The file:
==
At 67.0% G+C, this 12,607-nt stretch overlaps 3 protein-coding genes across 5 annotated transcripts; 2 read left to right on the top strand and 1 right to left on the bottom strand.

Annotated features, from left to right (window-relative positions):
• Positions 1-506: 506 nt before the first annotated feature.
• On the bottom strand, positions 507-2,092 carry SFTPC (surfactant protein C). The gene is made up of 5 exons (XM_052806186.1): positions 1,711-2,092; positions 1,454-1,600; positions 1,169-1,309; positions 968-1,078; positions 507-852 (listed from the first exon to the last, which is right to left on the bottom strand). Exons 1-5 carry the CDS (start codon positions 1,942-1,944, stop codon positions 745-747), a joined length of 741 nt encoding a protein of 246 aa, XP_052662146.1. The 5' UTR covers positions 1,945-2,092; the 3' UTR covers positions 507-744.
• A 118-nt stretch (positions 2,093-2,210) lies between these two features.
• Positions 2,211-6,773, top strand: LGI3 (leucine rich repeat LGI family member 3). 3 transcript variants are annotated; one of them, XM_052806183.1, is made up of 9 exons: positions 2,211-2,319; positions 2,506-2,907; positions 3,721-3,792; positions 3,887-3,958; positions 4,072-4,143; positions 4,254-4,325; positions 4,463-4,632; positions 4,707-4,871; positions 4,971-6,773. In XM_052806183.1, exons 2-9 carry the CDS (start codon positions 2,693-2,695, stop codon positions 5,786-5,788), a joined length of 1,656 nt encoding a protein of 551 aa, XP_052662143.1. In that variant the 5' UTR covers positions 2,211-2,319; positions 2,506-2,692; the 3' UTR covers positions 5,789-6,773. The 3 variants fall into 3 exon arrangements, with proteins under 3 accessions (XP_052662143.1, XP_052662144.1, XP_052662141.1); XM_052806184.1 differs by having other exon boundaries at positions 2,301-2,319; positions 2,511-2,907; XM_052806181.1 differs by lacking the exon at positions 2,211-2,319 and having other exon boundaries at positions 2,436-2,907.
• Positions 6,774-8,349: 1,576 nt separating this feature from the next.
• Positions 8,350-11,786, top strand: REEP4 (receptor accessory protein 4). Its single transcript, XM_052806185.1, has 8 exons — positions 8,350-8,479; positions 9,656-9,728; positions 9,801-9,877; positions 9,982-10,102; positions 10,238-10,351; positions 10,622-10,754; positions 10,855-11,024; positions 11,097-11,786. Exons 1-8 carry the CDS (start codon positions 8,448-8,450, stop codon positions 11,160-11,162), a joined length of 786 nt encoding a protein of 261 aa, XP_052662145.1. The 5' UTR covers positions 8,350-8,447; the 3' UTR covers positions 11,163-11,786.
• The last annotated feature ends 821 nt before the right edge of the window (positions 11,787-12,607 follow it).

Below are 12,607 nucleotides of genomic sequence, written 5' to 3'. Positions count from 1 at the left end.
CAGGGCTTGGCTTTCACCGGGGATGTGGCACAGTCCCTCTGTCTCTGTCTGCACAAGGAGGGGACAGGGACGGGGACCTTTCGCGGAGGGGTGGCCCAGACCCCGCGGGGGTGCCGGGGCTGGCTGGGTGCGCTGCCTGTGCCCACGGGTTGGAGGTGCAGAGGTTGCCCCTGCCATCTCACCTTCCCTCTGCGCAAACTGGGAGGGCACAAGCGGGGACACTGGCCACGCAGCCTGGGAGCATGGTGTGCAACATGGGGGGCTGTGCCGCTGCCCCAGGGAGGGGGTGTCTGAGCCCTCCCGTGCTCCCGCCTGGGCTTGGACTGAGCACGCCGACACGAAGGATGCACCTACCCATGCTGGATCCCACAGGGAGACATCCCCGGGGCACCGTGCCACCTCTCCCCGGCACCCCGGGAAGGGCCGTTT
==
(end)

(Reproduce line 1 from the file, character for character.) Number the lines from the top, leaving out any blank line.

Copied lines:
At 67.0% G+C, this 12,607-nt stretch overlaps 3 protein-coding genes across 5 annotated transcripts; 2 read left to right on the top strand and 1 right to left on the bottom strand.